18. Heyland D, Cook DJ, Winder B, Brylowski L, Van demark H, Guyatt G. Enteral nutrition in the critically ill patient: a prospective survey. Crit Care Med. 1995;23:1055-1060.
  19. Raff T, Hartmann B, Germann G. Early intragastric feeding of seriously burned and long-term ventilated patients: a review of 55 patients. Burns. 1997;23:19-25.
  20. Spapen H, Duinslaeger L, Diltoer M, Gillet R, Bossuyt A, Huyghens LP. Gastric emptying in critically ill patients is accelerated by adding cisapride to a standard enteral feeding protocol: results of a prospective, randomized, controlled trial. Crit Care Med. 1995;23:481-485.
  21. Hadfield RJ, Sinclair DG, Houldsworth PE, Evans TW. Effects of enteral and parenteral nutrition on gut mucosal permeability. Am J Resp Crit Care Med. 1995;152:1545-1548.
  22. Adams S, Dellinger EP, Wertz MJ, Oreskovich MR, Simonowitz D, Johansen K. Enteral versus parenteral nutritional support following laparotomy for trauma: a randomized prospective trial. J Trauma. 1986;26:882-891.
  23. Bethel R, Jansen RD, Heymsfield SB, Ansley JD, Hersh T, Rudman D. Nasogastric hyperalimentation through a polyethylene catheter: an alternative to central venous hyperalimentation. Am J Clin Nutr. 1979;32:1112-1120.
  24. Page CP, Carlton PK, Aandrassy RJ, Feldtman, RW, Shield CF. Safe, cost-effective postoperative nutrition. Defined formula diet via needle-catheter jejunostomy. Am J Surg.1979;138:939-945.
  25. Eyer SD, Micon LT, Konstantinides FN, et al. Early enteral feeding does not attenuate metabolic response after blunt trauma. J Trauma. 1993;34:639-644.
  26. Jones TN, Moore FA, Moore EE, McCroskey BL. Gastrointestinal symptoms attributed to jejunostomy feeding after major abdominal trauma: a critical analysis. Crit Care Med.1989;17:1146-1150.
  27. Norton JA, Ott LG, McClain C, et al. Intolerance to enteral feeding in the brain-injured patient. J Neurosurg. 1988;68:62-66.
  28. Grahm TW, Zadrozny DB, Harrington T. Benefits of early jejunal hyperalimentation in the head-injured patient. Neurosurgery. 1989;25:729-735.

Table

Route of Nutritional Support Evidentiary Table

First AuthorYearClassConclusions

Rapp [8]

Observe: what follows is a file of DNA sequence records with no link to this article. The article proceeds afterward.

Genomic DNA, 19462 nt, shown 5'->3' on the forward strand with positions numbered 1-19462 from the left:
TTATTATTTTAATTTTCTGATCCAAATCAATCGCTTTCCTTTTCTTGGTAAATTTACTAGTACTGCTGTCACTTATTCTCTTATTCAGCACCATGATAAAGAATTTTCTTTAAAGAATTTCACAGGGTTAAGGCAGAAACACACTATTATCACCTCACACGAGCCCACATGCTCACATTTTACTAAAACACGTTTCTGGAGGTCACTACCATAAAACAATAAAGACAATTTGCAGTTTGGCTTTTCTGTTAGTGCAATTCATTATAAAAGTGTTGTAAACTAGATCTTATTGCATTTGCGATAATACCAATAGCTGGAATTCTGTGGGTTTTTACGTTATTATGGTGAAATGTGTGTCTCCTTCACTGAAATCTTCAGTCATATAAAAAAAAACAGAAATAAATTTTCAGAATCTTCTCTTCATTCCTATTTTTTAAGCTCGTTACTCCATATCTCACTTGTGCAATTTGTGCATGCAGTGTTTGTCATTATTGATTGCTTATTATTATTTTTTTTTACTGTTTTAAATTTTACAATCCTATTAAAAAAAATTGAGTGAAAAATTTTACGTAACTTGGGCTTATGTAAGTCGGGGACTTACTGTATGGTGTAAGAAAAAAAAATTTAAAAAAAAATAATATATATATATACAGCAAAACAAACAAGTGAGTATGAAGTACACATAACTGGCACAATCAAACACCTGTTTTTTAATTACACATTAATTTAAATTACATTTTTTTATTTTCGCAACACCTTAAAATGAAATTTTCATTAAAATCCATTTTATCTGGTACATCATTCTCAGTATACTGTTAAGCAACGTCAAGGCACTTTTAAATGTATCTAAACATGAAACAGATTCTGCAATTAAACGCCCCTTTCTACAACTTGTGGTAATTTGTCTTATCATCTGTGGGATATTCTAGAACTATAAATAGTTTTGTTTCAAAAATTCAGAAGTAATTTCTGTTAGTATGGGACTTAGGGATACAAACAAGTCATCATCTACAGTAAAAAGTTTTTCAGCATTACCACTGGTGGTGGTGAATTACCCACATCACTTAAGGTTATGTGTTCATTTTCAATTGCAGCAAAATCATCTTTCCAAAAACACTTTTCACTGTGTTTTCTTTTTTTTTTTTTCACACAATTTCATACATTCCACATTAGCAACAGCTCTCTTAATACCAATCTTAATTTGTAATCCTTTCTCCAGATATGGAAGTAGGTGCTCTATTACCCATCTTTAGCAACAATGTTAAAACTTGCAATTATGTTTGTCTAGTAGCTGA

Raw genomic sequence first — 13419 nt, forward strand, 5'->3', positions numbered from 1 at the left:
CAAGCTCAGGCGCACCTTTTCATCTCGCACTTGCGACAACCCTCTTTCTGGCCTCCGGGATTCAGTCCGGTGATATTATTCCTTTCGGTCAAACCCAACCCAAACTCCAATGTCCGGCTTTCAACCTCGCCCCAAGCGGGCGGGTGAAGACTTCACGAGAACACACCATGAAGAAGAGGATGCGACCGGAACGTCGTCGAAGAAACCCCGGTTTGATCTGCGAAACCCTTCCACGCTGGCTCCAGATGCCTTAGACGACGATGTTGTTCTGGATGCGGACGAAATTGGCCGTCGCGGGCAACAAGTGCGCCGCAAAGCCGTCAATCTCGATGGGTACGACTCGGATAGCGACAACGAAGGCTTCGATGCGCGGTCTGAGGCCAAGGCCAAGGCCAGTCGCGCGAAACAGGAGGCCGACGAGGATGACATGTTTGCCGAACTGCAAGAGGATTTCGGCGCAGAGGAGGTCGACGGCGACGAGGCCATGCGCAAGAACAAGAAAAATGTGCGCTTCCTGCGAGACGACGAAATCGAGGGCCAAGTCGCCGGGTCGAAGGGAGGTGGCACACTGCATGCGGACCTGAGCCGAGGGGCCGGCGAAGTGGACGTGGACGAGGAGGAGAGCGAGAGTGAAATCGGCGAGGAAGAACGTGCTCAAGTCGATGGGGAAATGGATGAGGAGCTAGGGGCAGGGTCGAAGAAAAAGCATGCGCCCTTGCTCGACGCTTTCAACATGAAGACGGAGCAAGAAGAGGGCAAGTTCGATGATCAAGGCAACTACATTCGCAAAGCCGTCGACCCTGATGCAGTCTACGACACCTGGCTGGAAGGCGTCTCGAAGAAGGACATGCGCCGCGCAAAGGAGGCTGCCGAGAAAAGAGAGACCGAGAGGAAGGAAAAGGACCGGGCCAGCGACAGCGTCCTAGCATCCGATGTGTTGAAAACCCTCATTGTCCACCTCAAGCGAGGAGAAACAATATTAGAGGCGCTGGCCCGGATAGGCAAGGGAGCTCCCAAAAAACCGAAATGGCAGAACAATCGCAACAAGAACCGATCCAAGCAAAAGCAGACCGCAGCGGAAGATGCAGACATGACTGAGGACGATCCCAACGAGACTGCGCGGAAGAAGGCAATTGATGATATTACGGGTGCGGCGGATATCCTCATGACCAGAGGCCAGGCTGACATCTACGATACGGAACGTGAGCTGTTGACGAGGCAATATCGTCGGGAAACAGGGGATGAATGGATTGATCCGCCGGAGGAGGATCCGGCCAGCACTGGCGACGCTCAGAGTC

1983

I

38 patients with blunt/penetrating head injury randomized within 48 hours to TPN (n=20, age 29.2 years, GCS score 7.7) or intragastric feeding (n=18, age 34.9 years, GCS score 7.2) with defined formula diet. Enteral caloric intake <400 cal/day for first day, <600 cal/day for first 10 days, and <900 cal/day for 14 days due to delayed gastric emptying. Eight of 18 patients fed enterally died within 18 days compared with 0 TPN patients. Prolonged gastroparesis occurred with intragastric feeding post severe head injury.

Hausmann [9]

1985

I

20 patients randomized to enteral-parenteral nutrition (n=10) and TPN (n=10) after suffering severe brain injury (GCS score 5-7). There were no differences in protein intake, nitrogen balance, or mortality between the groups. Both regimens were nutritionally effective, but impaired gastric emptying hampered enteral feedings.

Adams [22]

1986

I

46 multiple trauma patients post-laparotomy were randomized to receive enteral nutrition via needle catheter jejunostomy or TPN. There were no differences in nitrogen balance or postoperative complications. Early enteral nutrition is safe.

Hadley [10]

1986

I

45 head-injured patients with GCS score <10 randomized to intragastric (n=21, GCS score 5.9) feeding with standard commercial diet or TPN (n=24, GCS score 5.8). Enteral patients achieved positive caloric balance (140% of BMR) in 5% on day 2, 45% on day 3, 70% on day 4, and between 70% and 85% on day 11. TPN achieved >80% by day 5 and 100% by day 9. Complication rate and infectious rate similar. Use TPN only when gastrointestinal tract fails to work. Editorial: gastroparesis begins to resolve on day 3 to 4. Do not wait for nasogastric drainage to drop or bowel sounds to return.

Young [11]

1987

I

96 severely brain-injured patients were randomized to receive early TPN or enteral feedings when tolerated. There were no differences in the groups including: admitting GCS score, number of craniotomies, MOI, ICP>20, failure of conventional therapy, barbiturate failure, or serum osmolality. TPN can be used safely, but there is no outcome advantage to enteral feeding.

Young [12]

 

1987

 

I

 

51 evaluable of 58 consented patients with GCS score 4-10 after blunt or penetrating head wounds randomized to TPN (n=23, age 30.3 years, GCS score 7.0) or intragastric feedings (n=38, age=34.0 years, GCS score 6.5) after bowel sounds return and nasogastric drainage dropped below 100 mL. Enteral patients received <500 cal/day for first 2 days (versus 1221 kcal TPN group), <1500 cal/day for days 6-8 (versus 2350 kcal in TPN group) due to gastroparesis. Infectious complications were the same and neurologic outcome similar at 1 year. Prolonged gastroparesis occurs after severe head injury.

Grahm [28]

1989

I